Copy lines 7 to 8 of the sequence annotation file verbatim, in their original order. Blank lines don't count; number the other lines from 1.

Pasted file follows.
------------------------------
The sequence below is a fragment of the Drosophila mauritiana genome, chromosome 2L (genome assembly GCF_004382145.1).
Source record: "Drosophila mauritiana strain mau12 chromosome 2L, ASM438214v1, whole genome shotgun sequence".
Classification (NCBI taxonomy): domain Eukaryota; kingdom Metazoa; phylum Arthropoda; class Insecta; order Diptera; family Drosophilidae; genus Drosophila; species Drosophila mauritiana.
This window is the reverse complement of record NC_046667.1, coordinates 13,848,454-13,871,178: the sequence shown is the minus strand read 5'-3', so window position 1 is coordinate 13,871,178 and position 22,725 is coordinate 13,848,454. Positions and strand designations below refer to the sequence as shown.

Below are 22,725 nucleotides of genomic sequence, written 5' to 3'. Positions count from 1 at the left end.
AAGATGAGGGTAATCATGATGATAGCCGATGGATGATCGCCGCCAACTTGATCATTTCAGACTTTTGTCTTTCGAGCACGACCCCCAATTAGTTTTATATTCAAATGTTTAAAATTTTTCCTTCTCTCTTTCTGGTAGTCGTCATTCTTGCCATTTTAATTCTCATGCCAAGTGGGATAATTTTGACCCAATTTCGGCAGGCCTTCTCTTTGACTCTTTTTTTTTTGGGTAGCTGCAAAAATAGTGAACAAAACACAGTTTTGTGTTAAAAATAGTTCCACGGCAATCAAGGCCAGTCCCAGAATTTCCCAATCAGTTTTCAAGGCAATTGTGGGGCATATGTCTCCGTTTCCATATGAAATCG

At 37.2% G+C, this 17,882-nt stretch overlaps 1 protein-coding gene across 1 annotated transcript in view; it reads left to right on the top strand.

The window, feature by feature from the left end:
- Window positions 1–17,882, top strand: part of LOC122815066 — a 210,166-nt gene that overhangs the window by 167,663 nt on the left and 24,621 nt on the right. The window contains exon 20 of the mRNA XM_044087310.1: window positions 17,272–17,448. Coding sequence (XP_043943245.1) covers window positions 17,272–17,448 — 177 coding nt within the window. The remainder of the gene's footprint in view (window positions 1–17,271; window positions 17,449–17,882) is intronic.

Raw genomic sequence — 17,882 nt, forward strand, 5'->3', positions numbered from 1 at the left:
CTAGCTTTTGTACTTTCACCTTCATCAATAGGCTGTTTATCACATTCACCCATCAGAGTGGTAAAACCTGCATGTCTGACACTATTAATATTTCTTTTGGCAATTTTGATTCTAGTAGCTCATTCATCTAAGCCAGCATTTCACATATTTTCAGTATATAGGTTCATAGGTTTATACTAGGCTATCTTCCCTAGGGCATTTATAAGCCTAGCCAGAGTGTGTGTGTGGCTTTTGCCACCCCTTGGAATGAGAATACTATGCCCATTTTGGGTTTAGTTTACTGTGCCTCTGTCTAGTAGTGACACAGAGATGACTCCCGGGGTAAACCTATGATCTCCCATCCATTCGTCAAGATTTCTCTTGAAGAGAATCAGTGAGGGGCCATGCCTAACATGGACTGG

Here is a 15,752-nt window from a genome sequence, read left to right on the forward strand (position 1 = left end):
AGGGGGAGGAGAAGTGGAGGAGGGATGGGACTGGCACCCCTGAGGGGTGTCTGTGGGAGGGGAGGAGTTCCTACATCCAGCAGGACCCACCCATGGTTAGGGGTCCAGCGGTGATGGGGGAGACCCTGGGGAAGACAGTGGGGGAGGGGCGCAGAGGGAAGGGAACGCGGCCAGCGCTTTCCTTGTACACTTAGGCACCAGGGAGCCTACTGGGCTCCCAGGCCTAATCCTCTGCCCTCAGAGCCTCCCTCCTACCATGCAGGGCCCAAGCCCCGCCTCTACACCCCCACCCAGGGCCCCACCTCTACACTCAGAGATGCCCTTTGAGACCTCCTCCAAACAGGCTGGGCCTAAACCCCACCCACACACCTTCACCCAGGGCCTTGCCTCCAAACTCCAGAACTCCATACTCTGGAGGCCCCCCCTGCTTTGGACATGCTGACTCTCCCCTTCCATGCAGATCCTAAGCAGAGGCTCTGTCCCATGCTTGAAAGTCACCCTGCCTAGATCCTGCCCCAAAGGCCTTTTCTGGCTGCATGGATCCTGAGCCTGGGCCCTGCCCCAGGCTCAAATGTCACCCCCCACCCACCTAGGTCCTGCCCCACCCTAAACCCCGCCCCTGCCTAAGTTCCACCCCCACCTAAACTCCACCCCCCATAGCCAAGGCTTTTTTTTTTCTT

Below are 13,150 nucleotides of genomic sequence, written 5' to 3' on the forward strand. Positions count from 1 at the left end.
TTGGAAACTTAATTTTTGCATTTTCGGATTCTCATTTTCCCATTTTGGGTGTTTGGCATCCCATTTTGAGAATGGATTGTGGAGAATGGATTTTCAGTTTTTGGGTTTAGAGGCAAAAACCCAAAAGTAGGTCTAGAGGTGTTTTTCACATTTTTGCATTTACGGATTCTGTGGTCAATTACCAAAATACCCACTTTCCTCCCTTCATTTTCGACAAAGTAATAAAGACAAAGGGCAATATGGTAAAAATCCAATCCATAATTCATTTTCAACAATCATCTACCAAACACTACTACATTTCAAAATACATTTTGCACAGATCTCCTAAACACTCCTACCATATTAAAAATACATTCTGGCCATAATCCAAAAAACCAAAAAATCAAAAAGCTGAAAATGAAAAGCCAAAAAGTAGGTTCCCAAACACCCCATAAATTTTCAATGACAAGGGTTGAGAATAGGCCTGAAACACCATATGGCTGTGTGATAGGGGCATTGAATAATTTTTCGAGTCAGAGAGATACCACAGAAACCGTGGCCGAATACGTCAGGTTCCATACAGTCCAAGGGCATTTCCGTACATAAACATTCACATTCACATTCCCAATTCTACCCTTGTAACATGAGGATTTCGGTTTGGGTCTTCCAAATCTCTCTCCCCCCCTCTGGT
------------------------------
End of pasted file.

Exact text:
At 37.2% G+C, this 17,882-nt stretch overlaps 1 protein-coding gene across 1 annotated transcript in view; it reads left to right on the top strand.

The window, feature by feature from the left end: